THE BUSH administration assures the country, and the world, that it
is complying with U.S. and international laws banning torture and maltreatment of prisoners. But, breaking with a practice of openness that had lasted for decades, it has classified as secret and refused to disclose the techniques of interrogation it is using on foreign detainees at U.S. prisons at Guantanamo Bay and in Afghanistan and Iraq.
In a paper prepared last year under the direction of the Defense Department's chief counsel,
and first disclosed by the Wall Street Journal, the president of the
United States was declared empowered to disregard U.S. and
international law and order the torture of foreign prisoners.
Moreover, interrogators following the president's orders were
declared immune from punishment. Torture itself was narrowly redefined, so that techniques that inflict pain and mental suffering could be deemed legal. All this was done as a prelude to the designation of 24 interrogation methods for foreign prisoners -- the same techniques, now in use, that President Bush says are humane but refuses to disclose.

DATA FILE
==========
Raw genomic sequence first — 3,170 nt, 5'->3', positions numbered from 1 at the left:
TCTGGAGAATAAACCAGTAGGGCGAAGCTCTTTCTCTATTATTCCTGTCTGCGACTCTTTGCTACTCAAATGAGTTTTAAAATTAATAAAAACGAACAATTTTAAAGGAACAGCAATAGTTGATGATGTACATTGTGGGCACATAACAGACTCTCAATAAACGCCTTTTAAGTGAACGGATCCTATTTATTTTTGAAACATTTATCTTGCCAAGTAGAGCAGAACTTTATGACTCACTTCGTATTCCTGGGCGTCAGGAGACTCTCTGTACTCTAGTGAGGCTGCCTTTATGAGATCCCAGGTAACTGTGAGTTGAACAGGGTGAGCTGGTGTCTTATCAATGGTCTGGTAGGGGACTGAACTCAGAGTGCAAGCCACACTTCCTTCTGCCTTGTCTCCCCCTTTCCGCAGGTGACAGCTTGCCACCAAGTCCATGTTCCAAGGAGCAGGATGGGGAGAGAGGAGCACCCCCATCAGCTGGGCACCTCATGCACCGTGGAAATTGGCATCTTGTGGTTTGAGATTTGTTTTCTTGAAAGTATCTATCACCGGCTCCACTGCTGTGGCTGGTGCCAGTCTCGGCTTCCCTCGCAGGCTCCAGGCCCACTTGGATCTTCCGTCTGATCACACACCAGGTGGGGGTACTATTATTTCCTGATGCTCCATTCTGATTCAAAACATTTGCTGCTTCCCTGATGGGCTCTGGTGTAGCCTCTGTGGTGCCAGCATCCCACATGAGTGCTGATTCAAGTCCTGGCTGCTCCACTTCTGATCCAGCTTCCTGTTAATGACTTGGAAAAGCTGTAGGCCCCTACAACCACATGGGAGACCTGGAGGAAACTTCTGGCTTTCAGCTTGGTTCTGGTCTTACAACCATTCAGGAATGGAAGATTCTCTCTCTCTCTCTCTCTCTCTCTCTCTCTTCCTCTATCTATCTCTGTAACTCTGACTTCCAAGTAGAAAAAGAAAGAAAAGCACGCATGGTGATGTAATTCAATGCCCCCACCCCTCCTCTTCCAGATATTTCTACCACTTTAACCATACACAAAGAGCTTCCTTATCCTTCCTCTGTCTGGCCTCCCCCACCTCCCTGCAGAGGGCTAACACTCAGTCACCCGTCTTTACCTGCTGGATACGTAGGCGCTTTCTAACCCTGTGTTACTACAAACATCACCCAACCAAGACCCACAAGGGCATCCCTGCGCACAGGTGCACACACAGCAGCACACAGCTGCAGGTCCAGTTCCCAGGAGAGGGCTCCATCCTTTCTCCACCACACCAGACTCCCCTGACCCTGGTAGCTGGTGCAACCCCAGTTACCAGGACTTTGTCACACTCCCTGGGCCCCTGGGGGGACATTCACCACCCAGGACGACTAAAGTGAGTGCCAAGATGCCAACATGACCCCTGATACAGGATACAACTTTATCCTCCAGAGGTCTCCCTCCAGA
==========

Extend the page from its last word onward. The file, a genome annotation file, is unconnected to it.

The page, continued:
Theirs is the logic of criminal regimes, of dictatorships around the world that sanction torture on grounds of "national security." For decades the U.S. government has waged diplomatic campaigns against such outlaw governments -- from the military juntas in Argentina and Chile to the current autocracies in Islamic countries such as Algeria and Uzbekistan -- that claim torture is justified when used to combat terrorism. The news that serving U.S. officials have officially endorsed principles once advanced by Augusto Pinochet brings shame on American democracy
Even on paper, the
administration's reasoning will provide a ready excuse for
dictators, especially those allied with the Bush administration, to
go on torturing and killing detainees.
Now, imagine that a hostile government were to force an American to take drugs or endure severe mental stress that
fell just short of producing irreversible damage; or pain a little
milder than that of "organ failure, impairment of bodily function,
or even death." What if the foreign interrogator of an American "knows that severe pain will result from his actions" but proceeds because causing such pain is not his main objective? What if a foreign leader were to decide that the torture of an American was needed to protect his country's security? Would Americans regard that as legal, or morally acceptable? According to the Bush administration, they should.
Â© 2004 The Washington Post Company
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